THIS PAPER is provocatively presented by its authors in the form of rough working notes which have only been cursorily checked for coherence and internal consistency and hardly at all for style. Where analysis is attempted the purpose is to hypothesize without excessive citation of empirical support; where suggestions are made, the aim is to encourage a fresh approach to concrete action starting from theory and principle rather than from dogma and recognizing the limits imposed by particular historical, social and cultural conditions. The intention is to follow-up in later issues of the magazine with a series of more disciplined studies of the problems raised in the working notes.
Thus, the paper can be regarded as the initial step in the execution of the group’s policy of encouraging open discussion since it publicly sets out a preliminary analysis and some tentative solutions, hoping to induce the community to follow through with more serious work.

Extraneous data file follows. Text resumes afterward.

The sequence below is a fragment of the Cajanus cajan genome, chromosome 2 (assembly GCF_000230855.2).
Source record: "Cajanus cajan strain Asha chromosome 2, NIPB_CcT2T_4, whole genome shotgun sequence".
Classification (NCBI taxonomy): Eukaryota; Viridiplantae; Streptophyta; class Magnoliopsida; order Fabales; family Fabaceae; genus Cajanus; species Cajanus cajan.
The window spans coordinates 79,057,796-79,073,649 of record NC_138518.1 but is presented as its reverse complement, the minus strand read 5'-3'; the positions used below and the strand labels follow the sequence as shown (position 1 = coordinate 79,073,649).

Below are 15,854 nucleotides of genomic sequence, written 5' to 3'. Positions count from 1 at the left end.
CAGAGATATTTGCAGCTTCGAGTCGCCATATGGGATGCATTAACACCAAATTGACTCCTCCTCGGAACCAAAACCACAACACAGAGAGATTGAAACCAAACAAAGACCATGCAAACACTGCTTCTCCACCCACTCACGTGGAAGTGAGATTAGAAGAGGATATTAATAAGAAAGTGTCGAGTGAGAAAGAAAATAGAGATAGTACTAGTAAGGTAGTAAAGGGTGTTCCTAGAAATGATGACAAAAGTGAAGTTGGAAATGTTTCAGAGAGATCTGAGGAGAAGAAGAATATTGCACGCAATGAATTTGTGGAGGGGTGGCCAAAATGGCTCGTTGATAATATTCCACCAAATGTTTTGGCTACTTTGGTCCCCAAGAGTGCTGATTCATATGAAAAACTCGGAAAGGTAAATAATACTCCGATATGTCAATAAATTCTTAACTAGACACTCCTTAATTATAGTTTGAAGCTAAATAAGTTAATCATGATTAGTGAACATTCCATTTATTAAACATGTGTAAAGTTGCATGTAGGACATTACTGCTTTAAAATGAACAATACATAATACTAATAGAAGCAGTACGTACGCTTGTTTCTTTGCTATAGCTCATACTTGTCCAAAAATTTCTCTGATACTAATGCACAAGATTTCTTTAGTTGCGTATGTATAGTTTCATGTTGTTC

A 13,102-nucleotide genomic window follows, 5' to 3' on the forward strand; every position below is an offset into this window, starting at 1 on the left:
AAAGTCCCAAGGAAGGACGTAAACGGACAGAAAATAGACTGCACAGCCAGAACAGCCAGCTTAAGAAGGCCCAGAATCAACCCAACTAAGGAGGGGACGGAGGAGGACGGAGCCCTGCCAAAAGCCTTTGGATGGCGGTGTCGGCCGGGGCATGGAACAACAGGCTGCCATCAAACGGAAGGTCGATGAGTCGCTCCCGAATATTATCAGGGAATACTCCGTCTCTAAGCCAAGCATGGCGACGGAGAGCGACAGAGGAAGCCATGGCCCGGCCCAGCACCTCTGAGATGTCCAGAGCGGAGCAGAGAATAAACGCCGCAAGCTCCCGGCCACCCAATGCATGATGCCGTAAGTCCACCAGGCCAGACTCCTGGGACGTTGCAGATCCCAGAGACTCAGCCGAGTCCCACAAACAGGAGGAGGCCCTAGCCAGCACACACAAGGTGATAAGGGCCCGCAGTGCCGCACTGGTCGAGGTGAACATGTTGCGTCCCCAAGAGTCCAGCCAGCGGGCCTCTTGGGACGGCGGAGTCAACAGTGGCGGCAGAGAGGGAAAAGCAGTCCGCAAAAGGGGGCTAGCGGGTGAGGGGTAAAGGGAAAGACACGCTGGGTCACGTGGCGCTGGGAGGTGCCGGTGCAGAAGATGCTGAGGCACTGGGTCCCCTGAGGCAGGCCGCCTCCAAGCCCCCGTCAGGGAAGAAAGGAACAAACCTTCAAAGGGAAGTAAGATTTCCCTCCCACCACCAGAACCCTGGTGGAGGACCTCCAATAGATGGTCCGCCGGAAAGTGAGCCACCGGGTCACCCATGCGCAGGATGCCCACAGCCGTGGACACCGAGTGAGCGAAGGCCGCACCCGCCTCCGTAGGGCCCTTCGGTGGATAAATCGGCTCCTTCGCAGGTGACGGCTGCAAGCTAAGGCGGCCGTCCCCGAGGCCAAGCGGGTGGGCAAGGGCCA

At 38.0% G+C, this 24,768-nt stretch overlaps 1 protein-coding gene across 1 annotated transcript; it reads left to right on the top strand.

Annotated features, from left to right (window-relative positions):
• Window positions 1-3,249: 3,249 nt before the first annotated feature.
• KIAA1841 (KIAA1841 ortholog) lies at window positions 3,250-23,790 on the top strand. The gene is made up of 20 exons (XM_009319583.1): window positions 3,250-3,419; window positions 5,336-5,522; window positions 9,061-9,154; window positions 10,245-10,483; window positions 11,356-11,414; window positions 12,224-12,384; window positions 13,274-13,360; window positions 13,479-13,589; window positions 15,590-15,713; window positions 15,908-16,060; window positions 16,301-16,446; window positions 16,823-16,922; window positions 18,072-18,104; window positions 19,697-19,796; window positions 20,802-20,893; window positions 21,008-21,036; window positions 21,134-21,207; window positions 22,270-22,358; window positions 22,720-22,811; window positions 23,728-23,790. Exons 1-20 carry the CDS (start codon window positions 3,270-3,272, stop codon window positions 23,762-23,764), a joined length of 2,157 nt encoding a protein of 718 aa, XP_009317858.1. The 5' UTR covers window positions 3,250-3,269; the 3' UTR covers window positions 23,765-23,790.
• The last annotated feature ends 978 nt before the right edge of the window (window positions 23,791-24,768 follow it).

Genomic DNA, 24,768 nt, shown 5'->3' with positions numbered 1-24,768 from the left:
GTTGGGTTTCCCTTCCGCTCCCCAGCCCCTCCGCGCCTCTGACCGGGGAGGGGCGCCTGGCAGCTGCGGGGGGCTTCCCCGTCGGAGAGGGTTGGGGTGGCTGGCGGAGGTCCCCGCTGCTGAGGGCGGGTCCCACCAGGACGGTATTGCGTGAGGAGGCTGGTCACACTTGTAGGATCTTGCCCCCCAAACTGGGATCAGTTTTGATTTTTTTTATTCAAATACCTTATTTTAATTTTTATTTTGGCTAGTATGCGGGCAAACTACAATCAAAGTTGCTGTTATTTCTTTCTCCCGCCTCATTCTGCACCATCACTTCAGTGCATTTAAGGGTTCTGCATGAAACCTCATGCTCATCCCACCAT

Part I of the paper poses the problem of achieving working consensus in Guyana today and is followed by an attempt in Parts II, III and IV to put the problem in the perspective of certain broad developments in the Americas since the entry of Europe into the New World and in the context of the more complex political trends in Guyana itself since l 953/54. Out of this comes suggestions in Part V for a constitutional agreement designed to correct the existing power imbalance and to permit accession to Independence.
Next comes an attempt in Part VI to set out the elements of a social, economic and cultural programme to promote effective long-run integration of the society. This leads up to a consideration in Part VII of some of the possible steps towards bringing the Constitution into being and initiating the programme. Finally, in Part VIII, the ‘Prologue,’ an attempt is made to consider whether a coalition is the only solution to Guyana’s problems, in the light of current political trends.